Machine to Machine (M2M) devices are one of the hottest tech sectors this side of the HDTV. There are very few technologies that are garnering as much attention moving forward as M2M devices, precisely because there is so much that can be done under its umbrella. Inside that sector, one trend that is apparently only growing is using M2M tech inside new cars. Tesla is one company that is looking to take advantage of the suddenly booming connected car market by forging a partnership with AT&T.
The two companies unveiled their partnership at last week’s CES (News - Alert) with Tesla saying that AT&T will be able to power the company’s remote engine diagnostics, telematics and Internet radio. Users will also be able to surf the web, get live traffic and weather reports and top of the line navigation. All of these features are access through 17-inch screens in the company’s cars.
Elon Musk, president and CEO of Tesla issued a statement about the partnership and his excitement about the future for the two firms. “Tesla’s goal has always been to catalyze the market for electric vehicles for all consumers while providing an exceptional driving experience,” Musk said in the statement. “AT&T’s (News - Alert) advanced and reliable wireless connectivity will help Tesla continue to deliver a cutting-edge ownership experience.”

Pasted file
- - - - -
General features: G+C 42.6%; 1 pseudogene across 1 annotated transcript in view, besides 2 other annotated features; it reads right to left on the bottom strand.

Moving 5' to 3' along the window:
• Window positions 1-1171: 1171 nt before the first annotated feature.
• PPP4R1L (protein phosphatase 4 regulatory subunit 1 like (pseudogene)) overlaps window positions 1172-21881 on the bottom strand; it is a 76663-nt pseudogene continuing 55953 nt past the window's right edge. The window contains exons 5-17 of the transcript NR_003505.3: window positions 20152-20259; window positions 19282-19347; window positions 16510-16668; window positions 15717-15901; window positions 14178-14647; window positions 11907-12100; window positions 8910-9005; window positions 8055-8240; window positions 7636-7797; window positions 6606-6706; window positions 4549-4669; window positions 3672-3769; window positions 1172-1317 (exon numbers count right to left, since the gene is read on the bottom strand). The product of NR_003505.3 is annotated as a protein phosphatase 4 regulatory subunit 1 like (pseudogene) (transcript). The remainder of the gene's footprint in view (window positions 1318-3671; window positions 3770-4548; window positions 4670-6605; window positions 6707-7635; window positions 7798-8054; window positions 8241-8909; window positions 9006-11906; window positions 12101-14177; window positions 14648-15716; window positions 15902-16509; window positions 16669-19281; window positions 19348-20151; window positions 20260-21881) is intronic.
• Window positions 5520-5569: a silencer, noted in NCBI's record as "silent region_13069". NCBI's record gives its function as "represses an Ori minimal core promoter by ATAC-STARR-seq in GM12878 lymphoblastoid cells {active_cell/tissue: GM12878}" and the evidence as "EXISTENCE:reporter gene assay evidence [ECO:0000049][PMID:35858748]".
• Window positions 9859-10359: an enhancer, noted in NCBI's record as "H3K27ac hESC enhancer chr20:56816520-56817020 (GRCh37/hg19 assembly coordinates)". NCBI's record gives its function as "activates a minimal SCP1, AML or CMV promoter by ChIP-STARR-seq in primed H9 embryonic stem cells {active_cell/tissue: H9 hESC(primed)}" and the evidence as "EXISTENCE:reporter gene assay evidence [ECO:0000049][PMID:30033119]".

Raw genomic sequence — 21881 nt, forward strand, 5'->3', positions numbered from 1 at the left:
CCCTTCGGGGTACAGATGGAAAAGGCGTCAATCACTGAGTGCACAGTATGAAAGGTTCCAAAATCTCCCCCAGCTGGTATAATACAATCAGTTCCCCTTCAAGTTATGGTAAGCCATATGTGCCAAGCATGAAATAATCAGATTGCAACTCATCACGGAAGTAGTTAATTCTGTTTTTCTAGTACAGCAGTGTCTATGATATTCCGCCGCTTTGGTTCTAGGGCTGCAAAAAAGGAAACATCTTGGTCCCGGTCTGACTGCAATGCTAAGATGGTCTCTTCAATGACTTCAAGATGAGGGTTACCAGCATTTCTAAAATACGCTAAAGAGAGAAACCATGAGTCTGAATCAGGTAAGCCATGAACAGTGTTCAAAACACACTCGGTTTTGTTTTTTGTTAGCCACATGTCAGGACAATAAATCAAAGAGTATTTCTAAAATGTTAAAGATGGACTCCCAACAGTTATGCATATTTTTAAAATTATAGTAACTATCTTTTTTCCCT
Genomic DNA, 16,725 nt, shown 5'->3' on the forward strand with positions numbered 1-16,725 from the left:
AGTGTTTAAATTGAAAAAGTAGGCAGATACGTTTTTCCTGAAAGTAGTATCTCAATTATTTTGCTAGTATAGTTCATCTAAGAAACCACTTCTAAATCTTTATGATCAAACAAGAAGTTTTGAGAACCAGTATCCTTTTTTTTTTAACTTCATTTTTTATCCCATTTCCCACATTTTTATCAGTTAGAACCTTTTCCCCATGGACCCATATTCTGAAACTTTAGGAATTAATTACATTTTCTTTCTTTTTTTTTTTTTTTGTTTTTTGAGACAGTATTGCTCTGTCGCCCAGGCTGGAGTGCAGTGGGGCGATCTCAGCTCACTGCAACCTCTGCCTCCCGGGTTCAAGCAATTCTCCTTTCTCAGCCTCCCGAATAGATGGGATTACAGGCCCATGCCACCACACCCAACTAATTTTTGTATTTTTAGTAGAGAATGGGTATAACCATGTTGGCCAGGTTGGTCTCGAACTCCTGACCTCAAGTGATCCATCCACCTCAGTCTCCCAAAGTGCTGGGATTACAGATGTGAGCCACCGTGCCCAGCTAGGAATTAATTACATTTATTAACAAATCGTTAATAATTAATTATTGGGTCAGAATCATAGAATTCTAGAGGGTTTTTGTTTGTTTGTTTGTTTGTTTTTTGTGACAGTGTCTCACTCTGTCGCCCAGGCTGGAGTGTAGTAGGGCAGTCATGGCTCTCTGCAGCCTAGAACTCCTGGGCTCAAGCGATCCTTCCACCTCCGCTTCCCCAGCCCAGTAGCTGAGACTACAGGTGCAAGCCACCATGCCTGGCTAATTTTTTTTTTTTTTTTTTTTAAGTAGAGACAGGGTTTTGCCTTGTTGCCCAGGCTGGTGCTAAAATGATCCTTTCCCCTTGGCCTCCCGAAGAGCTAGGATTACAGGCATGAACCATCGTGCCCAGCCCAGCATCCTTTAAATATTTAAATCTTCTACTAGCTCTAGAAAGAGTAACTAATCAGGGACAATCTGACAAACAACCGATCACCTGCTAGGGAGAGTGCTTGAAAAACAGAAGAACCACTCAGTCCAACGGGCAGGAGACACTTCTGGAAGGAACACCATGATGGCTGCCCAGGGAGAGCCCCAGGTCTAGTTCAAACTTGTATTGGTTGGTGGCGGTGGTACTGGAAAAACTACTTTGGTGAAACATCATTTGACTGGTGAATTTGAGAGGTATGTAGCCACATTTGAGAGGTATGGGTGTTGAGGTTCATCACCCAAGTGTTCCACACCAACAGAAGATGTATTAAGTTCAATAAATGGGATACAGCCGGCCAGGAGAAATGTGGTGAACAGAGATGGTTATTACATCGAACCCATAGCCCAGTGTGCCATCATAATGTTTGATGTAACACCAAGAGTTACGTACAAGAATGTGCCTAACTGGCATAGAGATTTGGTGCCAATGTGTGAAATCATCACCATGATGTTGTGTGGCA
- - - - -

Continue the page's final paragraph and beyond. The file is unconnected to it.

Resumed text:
AT&T is taking its dedication to connected cars quite seriously these days. In addition to the announced partnership with Tesla, the company unveils plans for two major projects in the burgeoning M2M car market. The first project is known as the AT&T Drive Studio and it features a working lab and a showroom that will allow the company to build and show off its innovations. The second project is simply known as AT&T Drive is the company’s automotive solution and development platform that allows automakers to choose what services and what capabilities their connected cars can have.
Automakers can use the AT&T Drive platform to add functions such as data analytics and infotainment applications. Everything is under one roof, which makes it easier to both test and install.
Edited by Cassandra Tucker